The theologian David Hesselgrave writing just at the end of the 20th century wrote an article which looked forward to the future of missions. In his piece entitled  “Third Millennium Missiology and the Use of Egyptian Gold” he wrote what could well have been the marching orders for Biblical Missiology.

“The future of mission depends upon what conservatives make, not only of the authority, but also of the function of Scripture. Christian mission must be undergirded with biblical authority but it must be guided by biblical theology. The most hopeful future for mission and missiology depends on the “re-missionizing of theology” on the one hand, and the “re-theologizing of missiology” on the other.”[i]

Hesselgrave echoed the sentiments of Don Carson who wrote some twenty years earlier as he reflected on the critical need of missionaries who had solid theological backgrounds. He stated:

“Missionary training must include substantive courses in biblical theology; for, although the study of contextualization may help the missionary free himself from the cultural accretions of his own society, there is a growing danger that contextualization will be used as a new tool to pervert the gospel into something unrecognizable. Nothing will provide a better safeguard than the constant study of the Word of God.”[ii]

Biblical Missiology would like to recommend these two resources to help you to deepen your biblical theology knowledge and help you to re-theologize your missiology.

R.W. Glenn and “Condensed Theology”

R.W. Glenn is Pastor at Redeemer Bible Church in Minnetonka, Minnesota and he presented this series in 2005. It is described as:

Condensed Theology is a simplified treatment of systematic theology aimed at all believers: from newborn babes in Christ through mature and seasoned saints. The goal of the study is to provide Christians with a topical, orderly, and biblical framework for comprehending the entire teaching of Scripture. Forty-eight lectures covering the traditional foci of systematic theology.”

You can listen to the series here and you can download all of the lecture notes in one condescended Pdf  file: (9MB zip file) here.


Wayne Grudem teaches systematic theology to his Sunday School class in 117 lessons.

Dr. Wayne Grudem took his renowned Systematic Theology: An Introduction to Biblical Doctrine  and taught it to a group of adults in the Christian Essentials Enrichment class at Scottsdale Bible Church. He has an engaging style and the ability to take difficult theological concepts and make them very accessible to his audience.[iii]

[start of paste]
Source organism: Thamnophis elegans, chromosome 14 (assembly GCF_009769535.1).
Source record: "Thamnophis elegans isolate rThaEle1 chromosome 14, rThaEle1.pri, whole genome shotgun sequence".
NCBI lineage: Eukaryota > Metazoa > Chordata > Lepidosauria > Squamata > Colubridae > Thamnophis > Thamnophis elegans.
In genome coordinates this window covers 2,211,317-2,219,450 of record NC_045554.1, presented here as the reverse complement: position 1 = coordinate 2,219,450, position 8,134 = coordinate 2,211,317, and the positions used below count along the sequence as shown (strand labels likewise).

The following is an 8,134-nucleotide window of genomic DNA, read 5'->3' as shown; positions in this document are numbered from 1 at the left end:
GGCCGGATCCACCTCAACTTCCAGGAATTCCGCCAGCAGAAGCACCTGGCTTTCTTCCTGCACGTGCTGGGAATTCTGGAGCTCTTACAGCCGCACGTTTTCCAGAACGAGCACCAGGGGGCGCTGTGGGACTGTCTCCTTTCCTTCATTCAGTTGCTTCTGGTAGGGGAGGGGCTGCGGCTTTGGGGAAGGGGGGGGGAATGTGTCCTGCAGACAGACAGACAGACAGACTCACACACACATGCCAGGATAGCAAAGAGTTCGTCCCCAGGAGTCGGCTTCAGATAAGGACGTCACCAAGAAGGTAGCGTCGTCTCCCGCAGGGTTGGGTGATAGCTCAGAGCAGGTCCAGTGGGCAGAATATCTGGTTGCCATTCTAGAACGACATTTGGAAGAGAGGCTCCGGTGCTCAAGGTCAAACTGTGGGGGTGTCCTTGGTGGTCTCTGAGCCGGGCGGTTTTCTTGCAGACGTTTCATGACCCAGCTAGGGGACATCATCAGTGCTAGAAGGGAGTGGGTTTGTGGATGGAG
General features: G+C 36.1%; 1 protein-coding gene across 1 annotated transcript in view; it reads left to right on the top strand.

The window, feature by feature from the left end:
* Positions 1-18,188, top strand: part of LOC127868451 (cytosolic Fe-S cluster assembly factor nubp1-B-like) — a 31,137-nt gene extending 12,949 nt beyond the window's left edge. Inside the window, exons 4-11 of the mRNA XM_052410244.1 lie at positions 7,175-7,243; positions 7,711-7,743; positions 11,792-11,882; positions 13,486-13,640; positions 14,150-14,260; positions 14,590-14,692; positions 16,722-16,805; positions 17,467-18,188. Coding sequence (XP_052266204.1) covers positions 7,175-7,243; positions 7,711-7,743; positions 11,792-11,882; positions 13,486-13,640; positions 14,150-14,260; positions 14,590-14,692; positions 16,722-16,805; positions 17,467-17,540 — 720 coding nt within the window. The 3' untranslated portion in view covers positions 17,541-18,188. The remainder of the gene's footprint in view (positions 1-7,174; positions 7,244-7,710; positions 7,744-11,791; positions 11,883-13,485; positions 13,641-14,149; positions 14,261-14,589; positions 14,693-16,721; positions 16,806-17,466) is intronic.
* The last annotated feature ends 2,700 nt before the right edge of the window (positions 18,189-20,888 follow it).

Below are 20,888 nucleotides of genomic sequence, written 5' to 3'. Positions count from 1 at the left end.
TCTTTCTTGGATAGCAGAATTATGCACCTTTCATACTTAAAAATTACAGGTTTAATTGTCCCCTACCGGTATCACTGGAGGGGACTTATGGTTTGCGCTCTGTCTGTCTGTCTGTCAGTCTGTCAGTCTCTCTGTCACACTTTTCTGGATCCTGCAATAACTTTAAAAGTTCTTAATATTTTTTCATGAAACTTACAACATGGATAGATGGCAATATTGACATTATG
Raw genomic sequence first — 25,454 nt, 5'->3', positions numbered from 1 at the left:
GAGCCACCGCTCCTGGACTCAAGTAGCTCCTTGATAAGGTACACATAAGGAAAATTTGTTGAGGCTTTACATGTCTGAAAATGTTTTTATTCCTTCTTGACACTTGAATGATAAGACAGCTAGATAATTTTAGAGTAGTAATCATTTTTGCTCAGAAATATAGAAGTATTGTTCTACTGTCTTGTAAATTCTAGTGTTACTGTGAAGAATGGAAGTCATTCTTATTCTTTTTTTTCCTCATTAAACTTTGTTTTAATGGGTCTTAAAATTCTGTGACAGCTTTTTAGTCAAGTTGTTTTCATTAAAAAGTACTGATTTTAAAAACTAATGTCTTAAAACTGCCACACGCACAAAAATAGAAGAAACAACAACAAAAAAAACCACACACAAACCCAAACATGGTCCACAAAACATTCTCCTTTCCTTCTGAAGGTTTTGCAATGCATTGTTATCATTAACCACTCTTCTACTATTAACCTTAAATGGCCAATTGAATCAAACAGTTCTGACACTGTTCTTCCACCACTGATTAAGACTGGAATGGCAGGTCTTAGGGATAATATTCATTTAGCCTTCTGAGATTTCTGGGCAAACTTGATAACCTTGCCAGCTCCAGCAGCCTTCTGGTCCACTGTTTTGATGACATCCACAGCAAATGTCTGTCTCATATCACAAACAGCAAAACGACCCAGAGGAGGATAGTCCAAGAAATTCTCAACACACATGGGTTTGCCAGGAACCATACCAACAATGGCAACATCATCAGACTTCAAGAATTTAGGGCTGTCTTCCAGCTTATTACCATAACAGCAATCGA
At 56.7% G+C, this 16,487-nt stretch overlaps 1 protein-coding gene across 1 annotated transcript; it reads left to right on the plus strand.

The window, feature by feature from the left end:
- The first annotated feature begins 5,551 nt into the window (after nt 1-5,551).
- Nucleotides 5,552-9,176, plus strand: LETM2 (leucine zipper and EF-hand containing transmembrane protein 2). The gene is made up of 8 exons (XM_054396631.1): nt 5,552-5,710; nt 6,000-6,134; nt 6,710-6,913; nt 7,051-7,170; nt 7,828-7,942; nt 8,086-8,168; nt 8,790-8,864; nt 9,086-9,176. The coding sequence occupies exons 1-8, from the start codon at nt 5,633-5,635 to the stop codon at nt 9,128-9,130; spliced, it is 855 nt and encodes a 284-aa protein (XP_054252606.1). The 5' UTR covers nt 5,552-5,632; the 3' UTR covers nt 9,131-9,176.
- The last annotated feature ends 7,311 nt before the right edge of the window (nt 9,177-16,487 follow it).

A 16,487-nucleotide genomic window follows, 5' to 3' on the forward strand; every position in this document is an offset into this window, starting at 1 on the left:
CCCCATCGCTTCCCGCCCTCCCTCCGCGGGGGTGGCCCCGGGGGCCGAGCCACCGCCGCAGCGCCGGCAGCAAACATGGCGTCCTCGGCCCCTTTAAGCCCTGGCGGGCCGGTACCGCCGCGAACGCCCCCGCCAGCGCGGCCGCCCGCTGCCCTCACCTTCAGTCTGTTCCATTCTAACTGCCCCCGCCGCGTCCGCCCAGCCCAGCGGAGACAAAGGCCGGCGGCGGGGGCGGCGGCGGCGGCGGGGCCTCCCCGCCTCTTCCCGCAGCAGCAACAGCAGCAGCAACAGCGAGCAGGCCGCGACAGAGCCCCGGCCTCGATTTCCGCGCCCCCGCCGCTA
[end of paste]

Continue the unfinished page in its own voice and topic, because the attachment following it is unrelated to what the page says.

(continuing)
You can listen to the series in mp3 format here. You can listen to the series on iTunes here

  • The Canon of Scripture: Old Testament Canon  Download Here
  • The Canon of Scripture: New Testament Canon Download Here
  • The Four Characteristics of Scripture: #1 – Authority (1 of 2) Download Here


It is our prayer at Biblical Missiology that these two valuable resources will help you to truly fulfill Dr. Hesselgrave’s desire to “re-theologizing your missiology” and help you to “re-missionize your theology” and Dr. Carson’s desire to see any attempts at contextualization deeply rooted in a solid biblical theology and in the Word of God.


[i]David J. Hesselgrave. “Third Millennium Missiology and the Use of Egyptian Gold.” Journal of the Evangelical Theological  Society, No 42 (1999)

[ii]  Don  A. Carson, “Response to Paul Hiebert’s ‘Sets and Structures: A Study of Church
Patterns,'” in New Horizons in World Mission: Evangelicals and the Christian Mission in the 1980s, ed. David J. Hesselgrave (Grand Rapids: Baker, 1979), 231-32.

[iii]Wayne Grudem, research professor of theology and biblical studies at Phoenix Seminary, received his A.B. from Harvard, M.Div. and honorary D.D. from Westminster Seminary-Philadelphia, and Ph.D. in New Testament from the University of Cambridge. He is a board member of the Council on Biblical Manhood and Womanhood, a past president of the Evangelical Theological Society, and the author of twenty books. He was the general editor of the ESV Study Bible, and is a member of the Translation Oversight Committee for the English Standard Version Bible.

1 Comment

  1. Debtor Paul on

    Interesting. I totally agree with the need for biblical theology here. However, while I haven’t read Carson’s article, you probably should not confuse the biblical theology training he is referencing with mere systematic theology. He contrasts the two in other writings. Biblical theology is essential and neglected. Systematic theology is somewhat helpful, but could actually be harmful in the task of “biblical” contextualization.

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